Privacy group yanks support of Patriot Act fix

A major privacy group is pulling its support of a prominent bill meant to reform the Patriot Act provision that enable the National Security Agency to conduct warrantless bulk surveillance on Americans.


The Electronic Frontier Foundation (EFF) said Monday that it is withdrawing its support for the USA Freedom Act — unless lawmakers add more reform provisions to the bill — in light of a court ruling that called the NSA program illegal — unless lawmakers add more reform provisions to the bill.


“Pending those improvements, EFF is withdrawing our support of the bill," the group said in a blog post. "We’re urging Congress to roll the draft back to the stronger and meaningful reforms included in the 2013 version of USA Freedom and affirmatively embrace the Second Circuit’s opinion on the limits of Section 215."


The group is asking for lawmakers to add provisions to the bill that introduce reforms to the Foreign Intelligence Surveillance Court and that the government be required to obtain additional permission to collect data associated with the phone numbers originally under surveillance.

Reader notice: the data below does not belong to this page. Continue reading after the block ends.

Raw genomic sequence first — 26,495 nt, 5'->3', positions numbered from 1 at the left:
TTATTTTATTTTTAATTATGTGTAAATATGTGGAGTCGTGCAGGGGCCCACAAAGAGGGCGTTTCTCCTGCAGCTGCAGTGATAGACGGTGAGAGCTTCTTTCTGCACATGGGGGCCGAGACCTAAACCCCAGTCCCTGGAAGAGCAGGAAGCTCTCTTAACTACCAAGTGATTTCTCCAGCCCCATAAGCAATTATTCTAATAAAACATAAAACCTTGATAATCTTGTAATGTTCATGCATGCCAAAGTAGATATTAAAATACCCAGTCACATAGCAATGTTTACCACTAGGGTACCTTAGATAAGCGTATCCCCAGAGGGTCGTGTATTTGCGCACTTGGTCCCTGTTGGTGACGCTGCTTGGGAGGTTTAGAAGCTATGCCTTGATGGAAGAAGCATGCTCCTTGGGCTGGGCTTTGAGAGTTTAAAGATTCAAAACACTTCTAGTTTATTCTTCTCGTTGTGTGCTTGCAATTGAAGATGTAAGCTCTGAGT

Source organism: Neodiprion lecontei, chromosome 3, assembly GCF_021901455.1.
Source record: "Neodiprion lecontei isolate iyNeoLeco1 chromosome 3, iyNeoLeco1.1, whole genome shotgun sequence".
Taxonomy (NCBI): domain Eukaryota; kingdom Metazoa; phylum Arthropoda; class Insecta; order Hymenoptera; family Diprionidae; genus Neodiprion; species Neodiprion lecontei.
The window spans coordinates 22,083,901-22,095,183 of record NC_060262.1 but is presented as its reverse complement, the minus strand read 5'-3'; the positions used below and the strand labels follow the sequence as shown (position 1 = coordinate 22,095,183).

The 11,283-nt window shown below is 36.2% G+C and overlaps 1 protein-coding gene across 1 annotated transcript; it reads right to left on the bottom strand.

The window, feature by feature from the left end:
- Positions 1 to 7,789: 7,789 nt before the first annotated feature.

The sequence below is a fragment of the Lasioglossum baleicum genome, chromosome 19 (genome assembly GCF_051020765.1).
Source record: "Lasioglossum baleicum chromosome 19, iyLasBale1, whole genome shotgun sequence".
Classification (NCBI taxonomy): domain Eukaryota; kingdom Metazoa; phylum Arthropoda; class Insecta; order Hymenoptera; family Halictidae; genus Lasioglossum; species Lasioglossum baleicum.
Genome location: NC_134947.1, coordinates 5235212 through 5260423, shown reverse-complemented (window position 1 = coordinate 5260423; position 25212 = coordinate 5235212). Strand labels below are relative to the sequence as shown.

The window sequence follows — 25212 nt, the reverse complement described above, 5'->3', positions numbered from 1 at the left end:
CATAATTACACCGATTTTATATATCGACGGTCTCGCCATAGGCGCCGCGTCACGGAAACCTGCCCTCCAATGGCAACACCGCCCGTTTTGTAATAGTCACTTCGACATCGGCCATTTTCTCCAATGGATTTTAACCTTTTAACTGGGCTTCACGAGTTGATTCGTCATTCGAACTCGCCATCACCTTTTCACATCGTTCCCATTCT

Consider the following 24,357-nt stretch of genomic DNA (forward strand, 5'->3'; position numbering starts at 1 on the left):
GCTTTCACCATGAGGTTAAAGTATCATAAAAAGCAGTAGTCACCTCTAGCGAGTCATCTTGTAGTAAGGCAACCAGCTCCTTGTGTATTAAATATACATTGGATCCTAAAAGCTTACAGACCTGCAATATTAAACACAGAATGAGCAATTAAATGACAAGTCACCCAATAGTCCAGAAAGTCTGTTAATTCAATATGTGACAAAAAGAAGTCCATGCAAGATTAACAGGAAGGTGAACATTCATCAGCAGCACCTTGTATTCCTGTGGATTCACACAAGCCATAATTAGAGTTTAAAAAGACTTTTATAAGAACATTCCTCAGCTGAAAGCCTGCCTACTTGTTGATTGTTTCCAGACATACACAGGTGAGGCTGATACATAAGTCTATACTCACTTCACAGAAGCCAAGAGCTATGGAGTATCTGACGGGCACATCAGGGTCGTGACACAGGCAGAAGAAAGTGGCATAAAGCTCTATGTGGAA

They also asked for other additions to the bill drawn from the 2013 version of the legislation.


The group said that its decision to pull back its support for the bill was prompted by a federal court decision that found that the NSA program “exceeds the scope of what Congress has authorized.”


“Members like Senators Leahy and Mike LeeMichael (Mike) Shumway LeeSenate panel advances Trump's CIA nominee Doug Jones to oppose Haspel as CIA chief This week: Trump heads to Capitol Hill MORE and Representatives Jim SensenbrennerFrank (Jim) James SensenbrennerLawmakers question FBI director on encryption Doug Collins to run for House Judiciary chair Lawmakers renew call for end to 'black budget' secrecy MORE, Robert Goodlatte, and John Conyers should be applauded for working incredibly hard to get the USA Freedom Act through Congress,” EFF said in its blog post. “Yet as a result of the Second Circuit decision, the USA Freedom Act's modest changes appear even smaller compared to the now judicially recognized problems with the mass collection of Americans’ records.”